Astrup Fearnley Museum criticised over oil company sponsorship
Outrage over private museum’s decision to accept funds from Lundin Petroleum
By Clemens Bomsdorf. Web only
Published online: 22 November 2012
Leading figures in the Oslo art world are at loggerheads after the decision by the private Astrup Fearnley Museum to accept sponsorship from Norwegian arm of the Swedish-based oil firm Lundin Petroleum. The Lundin family also owns the Swedish auction house Bukowski.
“Lundin is known as one of the worst in the oil business and is under investigation for breaching humanitarian rights in Sudan”, says Jonas Ekeberg, editor in chief of the largely state-funded art magazine Kunstkritikk. Ekeberg had also called on delegates to the Norwegian Cultural Council’s annual conference to boycott a closing reception at the museum on 14 November. After Ekeberg published an article titled “No to champagne in Tjuvholmen” (referring to the area of Oslo where the Astrup Fearnley is located), Sverre Gullesen, head of the board of Kunstnernes Hus, a local artist-run exhibition space, proposed an alternative event there, however few boycotted the reception at the museum.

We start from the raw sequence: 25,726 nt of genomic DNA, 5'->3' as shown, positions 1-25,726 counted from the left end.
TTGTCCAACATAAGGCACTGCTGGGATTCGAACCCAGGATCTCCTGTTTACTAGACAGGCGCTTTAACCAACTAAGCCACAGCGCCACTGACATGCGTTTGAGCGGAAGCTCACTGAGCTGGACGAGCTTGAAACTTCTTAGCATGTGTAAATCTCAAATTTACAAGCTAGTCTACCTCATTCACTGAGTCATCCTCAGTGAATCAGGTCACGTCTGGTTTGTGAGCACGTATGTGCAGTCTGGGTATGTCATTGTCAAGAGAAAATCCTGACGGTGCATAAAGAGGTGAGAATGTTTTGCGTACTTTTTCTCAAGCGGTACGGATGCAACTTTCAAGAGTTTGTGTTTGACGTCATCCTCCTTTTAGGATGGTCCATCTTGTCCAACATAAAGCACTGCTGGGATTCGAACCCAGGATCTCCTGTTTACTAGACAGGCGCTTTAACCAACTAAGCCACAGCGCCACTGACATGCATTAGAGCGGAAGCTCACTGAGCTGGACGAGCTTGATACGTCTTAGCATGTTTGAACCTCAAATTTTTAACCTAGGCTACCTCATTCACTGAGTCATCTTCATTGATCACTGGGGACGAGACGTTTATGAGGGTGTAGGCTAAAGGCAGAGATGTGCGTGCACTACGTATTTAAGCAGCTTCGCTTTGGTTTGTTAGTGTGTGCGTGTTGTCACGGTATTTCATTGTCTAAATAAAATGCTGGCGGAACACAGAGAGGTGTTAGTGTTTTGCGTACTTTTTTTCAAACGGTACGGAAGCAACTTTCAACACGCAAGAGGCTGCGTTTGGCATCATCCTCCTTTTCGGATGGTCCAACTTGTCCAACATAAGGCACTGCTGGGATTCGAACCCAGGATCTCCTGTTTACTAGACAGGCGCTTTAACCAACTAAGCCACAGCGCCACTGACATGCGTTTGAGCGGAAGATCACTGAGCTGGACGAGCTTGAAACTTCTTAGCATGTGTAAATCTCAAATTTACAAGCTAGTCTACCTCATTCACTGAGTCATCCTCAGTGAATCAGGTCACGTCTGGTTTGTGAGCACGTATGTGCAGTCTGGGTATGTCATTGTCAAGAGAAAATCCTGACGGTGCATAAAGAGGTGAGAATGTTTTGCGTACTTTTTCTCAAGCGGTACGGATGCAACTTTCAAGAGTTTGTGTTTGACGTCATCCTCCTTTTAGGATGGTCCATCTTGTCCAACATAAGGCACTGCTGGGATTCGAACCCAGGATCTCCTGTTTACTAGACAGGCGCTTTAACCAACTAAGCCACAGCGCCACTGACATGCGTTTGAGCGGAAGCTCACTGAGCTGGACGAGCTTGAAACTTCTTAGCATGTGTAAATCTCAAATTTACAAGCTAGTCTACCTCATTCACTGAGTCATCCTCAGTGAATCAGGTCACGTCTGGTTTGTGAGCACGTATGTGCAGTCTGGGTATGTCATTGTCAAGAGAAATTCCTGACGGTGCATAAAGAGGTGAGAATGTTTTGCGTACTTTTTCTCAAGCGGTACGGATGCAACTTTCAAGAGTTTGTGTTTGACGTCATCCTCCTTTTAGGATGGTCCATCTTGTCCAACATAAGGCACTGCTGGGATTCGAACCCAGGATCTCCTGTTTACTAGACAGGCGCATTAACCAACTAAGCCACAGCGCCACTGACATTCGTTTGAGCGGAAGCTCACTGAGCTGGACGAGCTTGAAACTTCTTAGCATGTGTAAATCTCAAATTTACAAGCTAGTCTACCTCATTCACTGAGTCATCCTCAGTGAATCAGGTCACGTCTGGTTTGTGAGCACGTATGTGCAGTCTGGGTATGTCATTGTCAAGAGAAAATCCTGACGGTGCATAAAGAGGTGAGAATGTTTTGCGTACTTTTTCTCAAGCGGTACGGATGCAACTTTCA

Gunnar Kvaran, the director of the Astrup Fearnley, defends the deal. “Our authorities are cooperating with them and we do not see a reason for distrusting them,” he says. Gullesen disagrees. “We think it is important to have a discussion about this kind of collaboration,” he says, arguing that the museum should have waited for the outcome of the investigation before agreeing the deal.
Ekeberg also stands accused of double standards. Maria Veie, the owner of Galleri Maria Veie in Oslo and Trondelag says that as Kunstkritikk is almost entirely financed by the state and that the Norwegian government’s pension fund holds a 1.6% stake in Lundin Petroleum, Ekeberg should, in principle, reject his magazine’s subsidy. “One should be aware that, to a certain extent, we are all cultural producers subsidised by oil money in a time of global economic turmoil.” Although privately owned, her gallery is also in receipt of state funds.
Similar protests were made earlier this year when the Tensta Konsthall in Stockholm accepted sponsorship from Lundin Petroleum.
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